Captain Picard turns to a recessed panel on the wall. “Tea, Earl Gray, hot,” he commands. Within seconds, a steaming cup of hot tea appears on the tray, which he takes to his desk to ponder the daily reports.
In my last column (Revolution No. 10), I mentioned that the revolution is already here, and indeed it is. It may be difficult to see just yet, but it is growing rapidly and within a decade or two will completely transform every aspect of our lives in ways we can only just begin to imagine.
Let’s play one of our fun little thought experiments so you can see the revolution in action.
You live in Future City, a planned community of 10,000 people or so, though you’d hardly know it. The houses are designed to blend completely into the surrounding trees and natural setting. This provides maximum privacy, as well as a quiet and aesthetic place to live.
You don’t often run into your neighbors during the week, unless one of them happens to be gong to the rec center at the same time. Today, you meet up with Dan who lives two doors down. He’s taking his rec cart down to the center, as well.
“Hey Dan! Mind if I tag along? I’m heading to the rec myself,” you say as you catch up to him.
“Please do! How’s the wife and kids?” he asks with genuine interest.
“All doing great! Angie just composed a new synth-phony for her recital on Wednesday. Hope you and Susan can come down and join us,” you reply.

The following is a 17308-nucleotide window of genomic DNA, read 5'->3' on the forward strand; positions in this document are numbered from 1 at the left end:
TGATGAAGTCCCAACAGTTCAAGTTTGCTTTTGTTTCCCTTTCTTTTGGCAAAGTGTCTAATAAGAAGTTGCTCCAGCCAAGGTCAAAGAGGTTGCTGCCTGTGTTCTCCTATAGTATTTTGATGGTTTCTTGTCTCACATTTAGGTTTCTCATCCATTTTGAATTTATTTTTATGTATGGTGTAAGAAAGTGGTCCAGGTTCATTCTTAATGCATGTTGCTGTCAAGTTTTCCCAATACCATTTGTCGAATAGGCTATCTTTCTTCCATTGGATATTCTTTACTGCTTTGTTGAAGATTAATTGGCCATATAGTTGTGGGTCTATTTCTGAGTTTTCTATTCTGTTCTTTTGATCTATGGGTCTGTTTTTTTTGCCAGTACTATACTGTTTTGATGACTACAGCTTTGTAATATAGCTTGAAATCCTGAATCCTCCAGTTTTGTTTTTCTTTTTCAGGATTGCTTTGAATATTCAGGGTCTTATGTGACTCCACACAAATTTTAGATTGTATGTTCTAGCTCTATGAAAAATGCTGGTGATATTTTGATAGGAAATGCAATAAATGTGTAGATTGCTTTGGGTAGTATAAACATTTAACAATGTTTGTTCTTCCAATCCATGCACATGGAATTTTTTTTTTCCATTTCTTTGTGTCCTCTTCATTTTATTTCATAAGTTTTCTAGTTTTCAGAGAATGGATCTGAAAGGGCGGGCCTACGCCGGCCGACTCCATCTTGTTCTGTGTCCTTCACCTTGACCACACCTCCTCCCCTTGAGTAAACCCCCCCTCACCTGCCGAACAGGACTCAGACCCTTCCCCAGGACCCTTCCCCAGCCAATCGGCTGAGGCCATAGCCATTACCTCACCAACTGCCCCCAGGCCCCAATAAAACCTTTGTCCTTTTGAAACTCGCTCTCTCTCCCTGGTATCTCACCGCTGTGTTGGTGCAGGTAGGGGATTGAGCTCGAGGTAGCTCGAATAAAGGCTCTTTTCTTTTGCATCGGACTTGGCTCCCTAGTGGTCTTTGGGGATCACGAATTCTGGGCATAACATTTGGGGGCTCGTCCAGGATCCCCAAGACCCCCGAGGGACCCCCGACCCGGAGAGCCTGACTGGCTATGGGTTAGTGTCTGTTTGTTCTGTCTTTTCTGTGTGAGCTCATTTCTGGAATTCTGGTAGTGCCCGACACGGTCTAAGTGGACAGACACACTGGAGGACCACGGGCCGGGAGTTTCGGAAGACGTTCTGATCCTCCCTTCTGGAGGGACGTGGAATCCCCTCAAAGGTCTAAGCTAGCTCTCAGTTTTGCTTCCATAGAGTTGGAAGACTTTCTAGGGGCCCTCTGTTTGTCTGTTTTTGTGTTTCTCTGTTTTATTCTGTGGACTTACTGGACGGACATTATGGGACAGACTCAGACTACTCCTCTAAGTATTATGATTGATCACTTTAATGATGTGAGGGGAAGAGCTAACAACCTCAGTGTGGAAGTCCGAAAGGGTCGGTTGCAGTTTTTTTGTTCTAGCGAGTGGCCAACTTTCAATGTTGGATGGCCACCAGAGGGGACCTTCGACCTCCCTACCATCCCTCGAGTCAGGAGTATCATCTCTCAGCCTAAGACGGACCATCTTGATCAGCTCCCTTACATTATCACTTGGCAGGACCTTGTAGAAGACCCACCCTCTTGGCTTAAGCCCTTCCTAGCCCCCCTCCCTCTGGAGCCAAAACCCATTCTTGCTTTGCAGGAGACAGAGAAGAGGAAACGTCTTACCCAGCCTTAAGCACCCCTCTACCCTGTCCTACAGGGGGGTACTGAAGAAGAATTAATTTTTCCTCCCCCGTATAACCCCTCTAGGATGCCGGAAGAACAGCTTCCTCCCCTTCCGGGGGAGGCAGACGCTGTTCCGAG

“Wouldn’t miss it,” Dan says.
“You don’t have much rec there, Dan. Just needed a break?”
“I’m on the way to pick up the new steam engine I’ve been working on,” he beams. “Finally got the prototyping stage. I’ve managed to increase efficiency 3.7% while reducing the overall weight by 2 kilos! I’m hoping this will get me over the 160kpm mark.”
“Good God, man! I can already drive your cars for a month without refilling the water tank! When will you rest?” you ask, half-jokingly.
“Can’t. Got an order from a guy in China for 10 cars if I can get them up to 315 kilometers per liter of distilled,” he says, looking slightly distracted by deep thoughts. "He wants me to print by the 10th."
You both arrive at the rec center. There are bins labeled “plastic,” “glass,” “rubber,” and so on. You both dutifully toss your rubbish into the appropriate hole.
One of the key selling points of Future City was that it had an additive manufacturing center at the heart of the community. The machine keeps track of how much raw material you throw into the rec center, and then off-sets that against your ‘printing’ costs.
You follow your neighbor around to the claims counter. The bubbly teenaged girl behind the counter recognizes Dan and disappears into the store room. In minutes, she re-appears with the engine.
“Here you are Mr. Faber. The printing cost was 100 Future bucks, which we deducted from your account. Thanks and have a great day,” she says enthusiastically.
Back at the house, as you walk in, your spouse reminds you of the leaking drain under the bathroom sink. “Blast,” you think, “Forgot about that.”
You jump on the computer and pull up the house’s owner manual. You select “master bath,” “sink,” and “drain pipe with trap”. A photo pops up on the screen and you verify that’s the one your want, then click the “print” button. You put a note on the desktop to pick up the pipe when you take the compost down to the rec center later in the evening.
Hopefully, Dan will be out testing his new prototype then.
Additive manufacturing or 3-D printing is set to change the world completely. If suddenly all manufacturing is done in your neighborhood, then it fundamentally changes the basis of all economic activity, and the implications are enormous.